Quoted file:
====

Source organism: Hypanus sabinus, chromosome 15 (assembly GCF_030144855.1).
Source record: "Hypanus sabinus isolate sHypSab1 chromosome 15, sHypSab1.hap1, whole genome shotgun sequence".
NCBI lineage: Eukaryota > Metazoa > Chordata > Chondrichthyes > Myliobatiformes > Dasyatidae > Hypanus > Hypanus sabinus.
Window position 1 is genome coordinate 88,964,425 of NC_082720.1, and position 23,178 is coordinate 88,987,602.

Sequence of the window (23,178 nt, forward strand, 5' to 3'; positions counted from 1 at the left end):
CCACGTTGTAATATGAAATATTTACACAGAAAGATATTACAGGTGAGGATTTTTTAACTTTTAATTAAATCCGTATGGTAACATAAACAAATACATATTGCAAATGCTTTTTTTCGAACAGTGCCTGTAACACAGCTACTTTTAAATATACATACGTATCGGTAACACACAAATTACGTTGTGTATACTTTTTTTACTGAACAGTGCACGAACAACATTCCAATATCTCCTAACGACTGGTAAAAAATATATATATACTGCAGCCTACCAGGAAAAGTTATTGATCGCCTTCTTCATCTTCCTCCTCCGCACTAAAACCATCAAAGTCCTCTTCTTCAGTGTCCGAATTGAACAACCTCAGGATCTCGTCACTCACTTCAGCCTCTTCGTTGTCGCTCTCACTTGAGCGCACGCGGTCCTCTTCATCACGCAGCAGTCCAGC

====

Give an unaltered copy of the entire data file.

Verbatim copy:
Source organism: Hypanus sabinus, chromosome 15 (assembly GCF_030144855.1).
Source record: "Hypanus sabinus isolate sHypSab1 chromosome 15, sHypSab1.hap1, whole genome shotgun sequence".
NCBI lineage: Eukaryota > Metazoa > Chordata > Chondrichthyes > Myliobatiformes > Dasyatidae > Hypanus > Hypanus sabinus.
Window position 1 is genome coordinate 88,964,425 of NC_082720.1, and position 23,178 is coordinate 88,987,602.

Sequence of the window (23,178 nt, forward strand, 5' to 3'; positions counted from 1 at the left end):
CCACGTTGTAATATGAAATATTTACACAGAAAGATATTACAGGTGAGGATTTTTTAACTTTTAATTAAATCCGTATGGTAACATAAACAAATACATATTGCAAATGCTTTTTTTCGAACAGTGCCTGTAACACAGCTACTTTTAAATATACATACGTATCGGTAACACACAAATTACGTTGTGTATACTTTTTTTACTGAACAGTGCACGAACAACATTCCAATATCTCCTAACGACTGGTAAAAAATATATATATACTGCAGCCTACCAGGAAAAGTTATTGATCGCCTTCTTCATCTTCCTCCTCCGCACTAAAACCATCAAAGTCCTCTTCTTCAGTGTCCGAATTGAACAACCTCAGGATCTCGTCACTCACTTCAGCCTCTTCGTTGTCGCTCTCACTTGAGCGCACGCGGTCCTCTTCATCACGCAGCAGTCCAGC